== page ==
Everything’s coming up roses in Huntington Station, thanks to volunteers who spent last Wednesday afternoon working on improvements to the Gateway Park Community Organic Garden.
In honor of Earth Day, more than 70 volunteers from energy company National Grid’s Power to Serve program worked to develop a drainage system, clean up debris and plant flowers.
Supervisor Frank Petrone (D) thanked the volunteers for their efforts, including a new rain garden “that will make the garden more environmentally efficient and enjoyable for the many gardeners and children who attend the educational programs there.”
Many other local legislators were present at the scene, including Councilman Mark Cuthbertson (D), State Assemblyman Chad Lupinacci (R-Huntington Station) and Suffolk County Legislator William “Doc” Spencer (D-Centerport). Lupinacci also gave National Grid’s President Ken Daly a proclamation for the volunteer work.
The community garden on New York Avenue, at Lowndes Avenue, covers more than an acre and has 115 garden beds for families to grow their own fresh fruits and vegetables. Food grown there is also donated to local food pantries.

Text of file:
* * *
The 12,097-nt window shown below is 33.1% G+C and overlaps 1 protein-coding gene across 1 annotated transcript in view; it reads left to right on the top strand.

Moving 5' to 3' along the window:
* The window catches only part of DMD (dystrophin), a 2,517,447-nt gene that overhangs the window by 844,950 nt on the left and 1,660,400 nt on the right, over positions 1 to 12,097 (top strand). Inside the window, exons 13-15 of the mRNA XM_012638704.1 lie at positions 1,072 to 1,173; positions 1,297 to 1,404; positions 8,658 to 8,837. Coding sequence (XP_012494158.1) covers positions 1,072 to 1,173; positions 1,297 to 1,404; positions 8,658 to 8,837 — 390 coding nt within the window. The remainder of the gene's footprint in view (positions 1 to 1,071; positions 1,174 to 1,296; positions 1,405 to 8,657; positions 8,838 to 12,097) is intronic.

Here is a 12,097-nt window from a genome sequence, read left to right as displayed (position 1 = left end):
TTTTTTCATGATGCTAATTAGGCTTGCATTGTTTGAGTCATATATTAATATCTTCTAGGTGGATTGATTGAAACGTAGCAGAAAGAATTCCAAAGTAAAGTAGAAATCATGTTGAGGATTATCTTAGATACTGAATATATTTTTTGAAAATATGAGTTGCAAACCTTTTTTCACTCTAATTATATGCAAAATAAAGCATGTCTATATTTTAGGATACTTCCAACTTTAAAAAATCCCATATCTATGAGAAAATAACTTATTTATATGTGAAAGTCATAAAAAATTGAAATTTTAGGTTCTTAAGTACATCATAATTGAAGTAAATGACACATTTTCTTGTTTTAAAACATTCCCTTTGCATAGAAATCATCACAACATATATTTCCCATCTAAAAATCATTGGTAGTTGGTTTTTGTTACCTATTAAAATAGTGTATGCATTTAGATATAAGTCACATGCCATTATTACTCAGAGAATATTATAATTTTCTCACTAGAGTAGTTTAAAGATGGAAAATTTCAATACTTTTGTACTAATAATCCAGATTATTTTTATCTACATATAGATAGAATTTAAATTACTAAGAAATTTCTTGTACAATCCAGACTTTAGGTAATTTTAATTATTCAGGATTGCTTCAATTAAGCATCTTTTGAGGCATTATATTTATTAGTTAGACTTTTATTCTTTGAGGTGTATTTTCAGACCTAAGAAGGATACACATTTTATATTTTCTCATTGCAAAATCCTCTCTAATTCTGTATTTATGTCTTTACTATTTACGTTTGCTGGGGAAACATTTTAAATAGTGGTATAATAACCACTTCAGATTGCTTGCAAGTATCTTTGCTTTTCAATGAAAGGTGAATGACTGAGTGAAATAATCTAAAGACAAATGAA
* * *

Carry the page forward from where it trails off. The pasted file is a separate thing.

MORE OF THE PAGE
According to National Grid, flooding had been an issue in the garden, so the company worked with the town to develop a drainage plan to capture the runoff and prevent flooding in the raised planting beds. Volunteers hand-dug a 4,000-foot trench to install an underground drainage system and put down rocks to capture runoff and direct that water into the newly planted rain garden.
Rain gardens provide environmental benefits, as they capture and clean rainwater before it enters the groundwater system.
Volunteers also planted colorful moisture-tolerant plants, removed litter and weeded the garden.
The effort came “at a perfect time for Huntington Station, with two redevelopment projects underway and renewed community support for revitalization,” Eric Alexander, director of Vision Long Island, a nonprofit geared toward smart growth, said in a statement. “Tangible improvements including a new rain garden were made from the National Grid volunteers and gave a lift to the garden and the Huntington Station community.”